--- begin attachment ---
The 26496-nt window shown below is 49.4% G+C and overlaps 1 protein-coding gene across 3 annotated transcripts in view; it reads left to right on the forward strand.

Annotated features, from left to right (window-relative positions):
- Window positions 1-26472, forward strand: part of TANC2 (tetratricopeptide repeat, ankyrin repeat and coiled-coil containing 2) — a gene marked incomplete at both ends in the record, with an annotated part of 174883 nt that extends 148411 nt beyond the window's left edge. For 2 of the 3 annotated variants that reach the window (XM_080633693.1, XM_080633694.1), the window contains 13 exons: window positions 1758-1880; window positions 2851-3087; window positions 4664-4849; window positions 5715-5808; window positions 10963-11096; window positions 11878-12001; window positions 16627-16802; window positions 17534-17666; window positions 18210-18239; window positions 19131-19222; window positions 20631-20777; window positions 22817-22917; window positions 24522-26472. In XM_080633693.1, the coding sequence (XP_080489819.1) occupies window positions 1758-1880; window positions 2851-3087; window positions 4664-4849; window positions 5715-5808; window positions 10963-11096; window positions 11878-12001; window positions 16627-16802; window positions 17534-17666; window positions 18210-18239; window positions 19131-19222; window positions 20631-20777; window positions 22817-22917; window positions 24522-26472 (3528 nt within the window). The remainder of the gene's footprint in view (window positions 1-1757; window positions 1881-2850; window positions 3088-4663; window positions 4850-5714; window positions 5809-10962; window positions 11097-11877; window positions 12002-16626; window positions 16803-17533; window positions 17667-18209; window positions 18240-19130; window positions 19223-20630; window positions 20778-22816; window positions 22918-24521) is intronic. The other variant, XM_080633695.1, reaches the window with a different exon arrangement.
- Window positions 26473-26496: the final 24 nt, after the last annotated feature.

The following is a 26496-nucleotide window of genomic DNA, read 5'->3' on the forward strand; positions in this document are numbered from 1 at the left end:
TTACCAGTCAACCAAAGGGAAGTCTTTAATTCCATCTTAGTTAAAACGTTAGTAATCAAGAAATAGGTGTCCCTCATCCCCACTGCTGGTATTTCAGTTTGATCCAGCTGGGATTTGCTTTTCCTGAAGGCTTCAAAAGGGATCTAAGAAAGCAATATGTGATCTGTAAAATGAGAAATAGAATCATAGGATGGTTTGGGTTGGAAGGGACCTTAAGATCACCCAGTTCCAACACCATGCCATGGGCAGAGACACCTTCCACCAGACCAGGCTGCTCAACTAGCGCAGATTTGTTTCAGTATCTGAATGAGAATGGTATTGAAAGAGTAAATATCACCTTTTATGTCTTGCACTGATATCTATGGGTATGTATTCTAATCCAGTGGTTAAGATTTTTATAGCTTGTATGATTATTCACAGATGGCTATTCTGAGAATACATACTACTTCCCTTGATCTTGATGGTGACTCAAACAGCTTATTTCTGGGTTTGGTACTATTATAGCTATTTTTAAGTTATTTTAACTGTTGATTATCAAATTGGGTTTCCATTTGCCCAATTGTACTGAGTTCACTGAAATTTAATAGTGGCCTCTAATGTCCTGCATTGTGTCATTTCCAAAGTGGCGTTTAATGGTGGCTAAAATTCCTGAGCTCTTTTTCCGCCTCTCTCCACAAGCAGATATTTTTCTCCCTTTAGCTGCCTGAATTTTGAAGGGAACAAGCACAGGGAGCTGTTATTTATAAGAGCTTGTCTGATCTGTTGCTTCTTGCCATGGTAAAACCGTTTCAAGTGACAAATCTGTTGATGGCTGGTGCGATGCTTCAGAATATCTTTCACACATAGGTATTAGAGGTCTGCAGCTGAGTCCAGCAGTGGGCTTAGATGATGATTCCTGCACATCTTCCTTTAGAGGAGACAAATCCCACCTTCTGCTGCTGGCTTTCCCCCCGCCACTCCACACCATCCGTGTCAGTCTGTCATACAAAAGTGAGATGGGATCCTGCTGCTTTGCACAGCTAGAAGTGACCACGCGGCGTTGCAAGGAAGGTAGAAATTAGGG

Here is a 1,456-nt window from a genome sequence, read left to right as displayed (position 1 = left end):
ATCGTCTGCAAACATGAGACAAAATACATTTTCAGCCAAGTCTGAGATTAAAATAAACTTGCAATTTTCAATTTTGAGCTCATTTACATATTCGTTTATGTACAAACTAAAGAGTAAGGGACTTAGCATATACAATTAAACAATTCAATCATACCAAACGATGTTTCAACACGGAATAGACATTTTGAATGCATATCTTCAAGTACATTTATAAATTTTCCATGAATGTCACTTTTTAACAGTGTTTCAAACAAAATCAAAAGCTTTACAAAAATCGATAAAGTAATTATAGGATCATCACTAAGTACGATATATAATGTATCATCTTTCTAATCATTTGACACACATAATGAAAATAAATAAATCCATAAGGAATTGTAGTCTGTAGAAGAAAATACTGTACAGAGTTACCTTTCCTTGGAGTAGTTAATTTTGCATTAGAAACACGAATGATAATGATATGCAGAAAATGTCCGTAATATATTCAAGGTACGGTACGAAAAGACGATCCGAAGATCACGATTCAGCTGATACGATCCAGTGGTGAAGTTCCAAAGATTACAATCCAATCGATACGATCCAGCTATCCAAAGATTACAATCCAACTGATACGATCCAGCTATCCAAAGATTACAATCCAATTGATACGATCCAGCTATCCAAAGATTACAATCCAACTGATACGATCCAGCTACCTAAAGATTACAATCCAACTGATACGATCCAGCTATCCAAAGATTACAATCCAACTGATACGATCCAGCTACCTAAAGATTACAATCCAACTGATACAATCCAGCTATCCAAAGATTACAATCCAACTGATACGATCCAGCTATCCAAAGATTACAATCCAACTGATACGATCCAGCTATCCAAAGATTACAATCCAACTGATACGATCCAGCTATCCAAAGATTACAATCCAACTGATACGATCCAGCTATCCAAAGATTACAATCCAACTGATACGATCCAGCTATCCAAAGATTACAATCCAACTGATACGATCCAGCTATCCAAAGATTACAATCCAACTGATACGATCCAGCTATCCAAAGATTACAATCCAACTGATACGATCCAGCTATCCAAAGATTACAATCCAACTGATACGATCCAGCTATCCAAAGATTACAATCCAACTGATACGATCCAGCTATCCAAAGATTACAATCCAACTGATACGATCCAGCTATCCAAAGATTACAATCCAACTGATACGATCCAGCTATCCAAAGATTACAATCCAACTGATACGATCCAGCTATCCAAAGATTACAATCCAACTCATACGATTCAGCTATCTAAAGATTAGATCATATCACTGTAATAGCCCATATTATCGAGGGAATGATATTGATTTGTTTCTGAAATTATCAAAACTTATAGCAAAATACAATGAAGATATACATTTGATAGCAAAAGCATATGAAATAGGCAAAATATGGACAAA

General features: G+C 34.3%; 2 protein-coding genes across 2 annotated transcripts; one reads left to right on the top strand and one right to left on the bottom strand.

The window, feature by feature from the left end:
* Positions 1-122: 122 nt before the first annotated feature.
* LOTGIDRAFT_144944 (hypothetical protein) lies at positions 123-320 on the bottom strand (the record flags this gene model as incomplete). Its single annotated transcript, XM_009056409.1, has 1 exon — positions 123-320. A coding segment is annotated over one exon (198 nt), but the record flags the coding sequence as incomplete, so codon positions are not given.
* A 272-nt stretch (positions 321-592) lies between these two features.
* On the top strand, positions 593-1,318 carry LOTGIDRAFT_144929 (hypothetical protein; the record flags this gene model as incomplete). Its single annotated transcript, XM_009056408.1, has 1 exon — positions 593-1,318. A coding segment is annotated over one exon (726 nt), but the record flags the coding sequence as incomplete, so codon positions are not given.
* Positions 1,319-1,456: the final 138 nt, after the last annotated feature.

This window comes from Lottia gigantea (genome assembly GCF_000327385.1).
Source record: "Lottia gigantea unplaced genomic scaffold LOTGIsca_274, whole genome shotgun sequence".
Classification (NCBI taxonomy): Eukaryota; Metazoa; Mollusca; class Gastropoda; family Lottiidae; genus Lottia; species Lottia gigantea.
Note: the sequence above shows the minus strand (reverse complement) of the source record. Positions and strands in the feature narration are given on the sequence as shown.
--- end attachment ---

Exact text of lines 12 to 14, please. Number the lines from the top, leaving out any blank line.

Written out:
* LOTGIDRAFT_144944 (hypothetical protein) lies at positions 123-320 on the bottom strand (the record flags this gene model as incomplete). Its single annotated transcript, XM_009056409.1, has 1 exon — positions 123-320. A coding segment is annotated over one exon (198 nt), but the record flags the coding sequence as incomplete, so codon positions are not given.
* A 272-nt stretch (positions 321-592) lies between these two features.
* On the top strand, positions 593-1,318 carry LOTGIDRAFT_144929 (hypothetical protein; the record flags this gene model as incomplete). Its single annotated transcript, XM_009056408.1, has 1 exon — positions 593-1,318. A coding segment is annotated over one exon (726 nt), but the record flags the coding sequence as incomplete, so codon positions are not given.